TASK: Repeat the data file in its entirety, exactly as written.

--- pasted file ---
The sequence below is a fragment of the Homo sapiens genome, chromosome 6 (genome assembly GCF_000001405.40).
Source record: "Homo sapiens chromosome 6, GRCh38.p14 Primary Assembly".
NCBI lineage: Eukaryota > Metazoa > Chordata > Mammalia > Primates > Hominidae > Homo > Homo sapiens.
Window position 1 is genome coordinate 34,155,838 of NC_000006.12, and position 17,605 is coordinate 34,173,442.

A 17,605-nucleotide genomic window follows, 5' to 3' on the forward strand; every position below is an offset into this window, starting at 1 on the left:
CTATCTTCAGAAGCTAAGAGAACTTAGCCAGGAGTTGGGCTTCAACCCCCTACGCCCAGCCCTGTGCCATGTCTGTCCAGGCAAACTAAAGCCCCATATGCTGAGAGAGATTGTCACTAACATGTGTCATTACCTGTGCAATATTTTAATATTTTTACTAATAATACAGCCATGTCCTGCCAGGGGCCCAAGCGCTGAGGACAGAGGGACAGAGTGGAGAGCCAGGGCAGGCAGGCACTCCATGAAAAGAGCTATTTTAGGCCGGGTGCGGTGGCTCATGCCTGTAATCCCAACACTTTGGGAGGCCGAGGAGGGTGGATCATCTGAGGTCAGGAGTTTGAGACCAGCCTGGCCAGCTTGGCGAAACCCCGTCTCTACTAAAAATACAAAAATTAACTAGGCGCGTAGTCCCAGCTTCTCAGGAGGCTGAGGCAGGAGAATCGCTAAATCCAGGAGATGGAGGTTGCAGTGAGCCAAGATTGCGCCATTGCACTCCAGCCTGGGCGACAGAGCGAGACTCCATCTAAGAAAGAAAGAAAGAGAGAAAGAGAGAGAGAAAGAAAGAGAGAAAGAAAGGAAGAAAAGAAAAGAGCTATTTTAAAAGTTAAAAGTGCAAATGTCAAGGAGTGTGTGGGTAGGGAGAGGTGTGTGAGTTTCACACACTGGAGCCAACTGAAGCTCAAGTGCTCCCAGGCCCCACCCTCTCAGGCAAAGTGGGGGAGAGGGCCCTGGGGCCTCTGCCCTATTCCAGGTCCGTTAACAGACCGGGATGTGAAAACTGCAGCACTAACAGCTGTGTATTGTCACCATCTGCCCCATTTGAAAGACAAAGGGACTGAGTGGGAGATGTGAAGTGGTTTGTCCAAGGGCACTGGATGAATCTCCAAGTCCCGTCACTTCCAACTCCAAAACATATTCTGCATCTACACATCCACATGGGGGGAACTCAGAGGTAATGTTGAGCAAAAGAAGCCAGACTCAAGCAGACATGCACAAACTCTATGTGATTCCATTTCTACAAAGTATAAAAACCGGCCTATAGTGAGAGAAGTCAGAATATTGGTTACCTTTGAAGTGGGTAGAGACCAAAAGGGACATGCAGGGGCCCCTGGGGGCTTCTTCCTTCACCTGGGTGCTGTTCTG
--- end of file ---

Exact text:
The sequence below is a fragment of the Homo sapiens genome, chromosome 6 (genome assembly GCF_000001405.40).
Source record: "Homo sapiens chromosome 6, GRCh38.p14 Primary Assembly".
NCBI lineage: Eukaryota > Metazoa > Chordata > Mammalia > Primates > Hominidae > Homo > Homo sapiens.
Window position 1 is genome coordinate 34,155,838 of NC_000006.12, and position 17,605 is coordinate 34,173,442.

A 17,605-nucleotide genomic window follows, 5' to 3' on the forward strand; every position below is an offset into this window, starting at 1 on the left:
CTATCTTCAGAAGCTAAGAGAACTTAGCCAGGAGTTGGGCTTCAACCCCCTACGCCCAGCCCTGTGCCATGTCTGTCCAGGCAAACTAAAGCCCCATATGCTGAGAGAGATTGTCACTAACATGTGTCATTACCTGTGCAATATTTTAATATTTTTACTAATAATACAGCCATGTCCTGCCAGGGGCCCAAGCGCTGAGGACAGAGGGACAGAGTGGAGAGCCAGGGCAGGCAGGCACTCCATGAAAAGAGCTATTTTAGGCCGGGTGCGGTGGCTCATGCCTGTAATCCCAACACTTTGGGAGGCCGAGGAGGGTGGATCATCTGAGGTCAGGAGTTTGAGACCAGCCTGGCCAGCTTGGCGAAACCCCGTCTCTACTAAAAATACAAAAATTAACTAGGCGCGTAGTCCCAGCTTCTCAGGAGGCTGAGGCAGGAGAATCGCTAAATCCAGGAGATGGAGGTTGCAGTGAGCCAAGATTGCGCCATTGCACTCCAGCCTGGGCGACAGAGCGAGACTCCATCTAAGAAAGAAAGAAAGAGAGAAAGAGAGAGAGAAAGAAAGAGAGAAAGAAAGGAAGAAAAGAAAAGAGCTATTTTAAAAGTTAAAAGTGCAAATGTCAAGGAGTGTGTGGGTAGGGAGAGGTGTGTGAGTTTCACACACTGGAGCCAACTGAAGCTCAAGTGCTCCCAGGCCCCACCCTCTCAGGCAAAGTGGGGGAGAGGGCCCTGGGGCCTCTGCCCTATTCCAGGTCCGTTAACAGACCGGGATGTGAAAACTGCAGCACTAACAGCTGTGTATTGTCACCATCTGCCCCATTTGAAAGACAAAGGGACTGAGTGGGAGATGTGAAGTGGTTTGTCCAAGGGCACTGGATGAATCTCCAAGTCCCGTCACTTCCAACTCCAAAACATATTCTGCATCTACACATCCACATGGGGGGAACTCAGAGGTAATGTTGAGCAAAAGAAGCCAGACTCAAGCAGACATGCACAAACTCTATGTGATTCCATTTCTACAAAGTATAAAAACCGGCCTATAGTGAGAGAAGTCAGAATATTGGTTACCTTTGAAGTGGGTAGAGACCAAAAGGGACATGCAGGGGCCCCTGGGGGCTTCTTCCTTCACCTGGGTGCTGTTCTG